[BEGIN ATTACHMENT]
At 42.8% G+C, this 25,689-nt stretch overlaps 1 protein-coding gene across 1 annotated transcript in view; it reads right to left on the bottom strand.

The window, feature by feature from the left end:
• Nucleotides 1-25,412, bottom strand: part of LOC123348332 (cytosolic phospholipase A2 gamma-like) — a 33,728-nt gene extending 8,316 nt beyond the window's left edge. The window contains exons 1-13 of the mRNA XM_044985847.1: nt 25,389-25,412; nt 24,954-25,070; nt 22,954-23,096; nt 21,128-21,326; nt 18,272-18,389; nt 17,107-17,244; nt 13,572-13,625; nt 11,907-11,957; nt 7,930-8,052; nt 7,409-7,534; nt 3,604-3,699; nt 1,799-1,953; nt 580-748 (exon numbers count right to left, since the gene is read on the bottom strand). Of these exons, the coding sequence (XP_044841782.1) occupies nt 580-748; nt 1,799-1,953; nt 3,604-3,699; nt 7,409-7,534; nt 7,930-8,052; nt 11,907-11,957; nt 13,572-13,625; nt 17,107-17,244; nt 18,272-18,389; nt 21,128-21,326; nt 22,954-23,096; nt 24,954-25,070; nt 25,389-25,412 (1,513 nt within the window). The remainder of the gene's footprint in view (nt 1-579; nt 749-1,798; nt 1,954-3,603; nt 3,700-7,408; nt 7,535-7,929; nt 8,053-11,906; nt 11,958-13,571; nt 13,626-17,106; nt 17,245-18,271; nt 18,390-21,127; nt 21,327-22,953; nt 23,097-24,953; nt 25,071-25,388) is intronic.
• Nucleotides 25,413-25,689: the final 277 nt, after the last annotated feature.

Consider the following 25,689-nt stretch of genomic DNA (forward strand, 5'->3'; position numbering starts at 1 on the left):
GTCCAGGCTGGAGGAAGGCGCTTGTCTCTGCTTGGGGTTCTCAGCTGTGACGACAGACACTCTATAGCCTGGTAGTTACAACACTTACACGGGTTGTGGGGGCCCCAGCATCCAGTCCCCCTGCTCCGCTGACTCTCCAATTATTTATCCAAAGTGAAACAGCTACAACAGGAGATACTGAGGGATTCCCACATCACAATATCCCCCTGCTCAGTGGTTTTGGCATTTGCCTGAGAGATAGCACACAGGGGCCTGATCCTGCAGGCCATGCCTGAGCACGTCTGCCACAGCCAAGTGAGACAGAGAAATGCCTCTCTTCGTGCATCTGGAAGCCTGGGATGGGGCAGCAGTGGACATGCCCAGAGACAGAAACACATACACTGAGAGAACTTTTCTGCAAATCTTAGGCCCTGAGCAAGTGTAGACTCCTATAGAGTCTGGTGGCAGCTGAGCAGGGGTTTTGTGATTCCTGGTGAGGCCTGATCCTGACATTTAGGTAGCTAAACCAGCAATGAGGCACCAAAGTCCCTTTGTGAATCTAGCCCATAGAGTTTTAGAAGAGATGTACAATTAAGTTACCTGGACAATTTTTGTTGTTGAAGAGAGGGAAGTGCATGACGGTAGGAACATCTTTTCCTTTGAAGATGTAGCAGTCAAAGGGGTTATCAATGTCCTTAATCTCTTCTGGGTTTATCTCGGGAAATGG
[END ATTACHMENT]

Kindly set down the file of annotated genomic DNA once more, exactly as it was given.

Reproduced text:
At 42.8% G+C, this 25,689-nt stretch overlaps 1 protein-coding gene across 1 annotated transcript in view; it reads right to left on the bottom strand.

The window, feature by feature from the left end:
• Nucleotides 1-25,412, bottom strand: part of LOC123348332 (cytosolic phospholipase A2 gamma-like) — a 33,728-nt gene extending 8,316 nt beyond the window's left edge. The window contains exons 1-13 of the mRNA XM_044985847.1: nt 25,389-25,412; nt 24,954-25,070; nt 22,954-23,096; nt 21,128-21,326; nt 18,272-18,389; nt 17,107-17,244; nt 13,572-13,625; nt 11,907-11,957; nt 7,930-8,052; nt 7,409-7,534; nt 3,604-3,699; nt 1,799-1,953; nt 580-748 (exon numbers count right to left, since the gene is read on the bottom strand). Of these exons, the coding sequence (XP_044841782.1) occupies nt 580-748; nt 1,799-1,953; nt 3,604-3,699; nt 7,409-7,534; nt 7,930-8,052; nt 11,907-11,957; nt 13,572-13,625; nt 17,107-17,244; nt 18,272-18,389; nt 21,128-21,326; nt 22,954-23,096; nt 24,954-25,070; nt 25,389-25,412 (1,513 nt within the window). The remainder of the gene's footprint in view (nt 1-579; nt 749-1,798; nt 1,954-3,603; nt 3,700-7,408; nt 7,535-7,929; nt 8,053-11,906; nt 11,958-13,571; nt 13,626-17,106; nt 17,245-18,271; nt 18,390-21,127; nt 21,327-22,953; nt 23,097-24,953; nt 25,071-25,388) is intronic.
• Nucleotides 25,413-25,689: the final 277 nt, after the last annotated feature.

Consider the following 25,689-nt stretch of genomic DNA (forward strand, 5'->3'; position numbering starts at 1 on the left):
GTCCAGGCTGGAGGAAGGCGCTTGTCTCTGCTTGGGGTTCTCAGCTGTGACGACAGACACTCTATAGCCTGGTAGTTACAACACTTACACGGGTTGTGGGGGCCCCAGCATCCAGTCCCCCTGCTCCGCTGACTCTCCAATTATTTATCCAAAGTGAAACAGCTACAACAGGAGATACTGAGGGATTCCCACATCACAATATCCCCCTGCTCAGTGGTTTTGGCATTTGCCTGAGAGATAGCACACAGGGGCCTGATCCTGCAGGCCATGCCTGAGCACGTCTGCCACAGCCAAGTGAGACAGAGAAATGCCTCTCTTCGTGCATCTGGAAGCCTGGGATGGGGCAGCAGTGGACATGCCCAGAGACAGAAACACATACACTGAGAGAACTTTTCTGCAAATCTTAGGCCCTGAGCAAGTGTAGACTCCTATAGAGTCTGGTGGCAGCTGAGCAGGGGTTTTGTGATTCCTGGTGAGGCCTGATCCTGACATTTAGGTAGCTAAACCAGCAATGAGGCACCAAAGTCCCTTTGTGAATCTAGCCCATAGAGTTTTAGAAGAGATGTACAATTAAGTTACCTGGACAATTTTTGTTGTTGAAGAGAGGGAAGTGCATGACGGTAGGAACATCTTTTCCTTTGAAGATGTAGCAGTCAAAGGGGTTATCAATGTCCTTAATCTCTTCTGGGTTTATCTCGGGAAATGG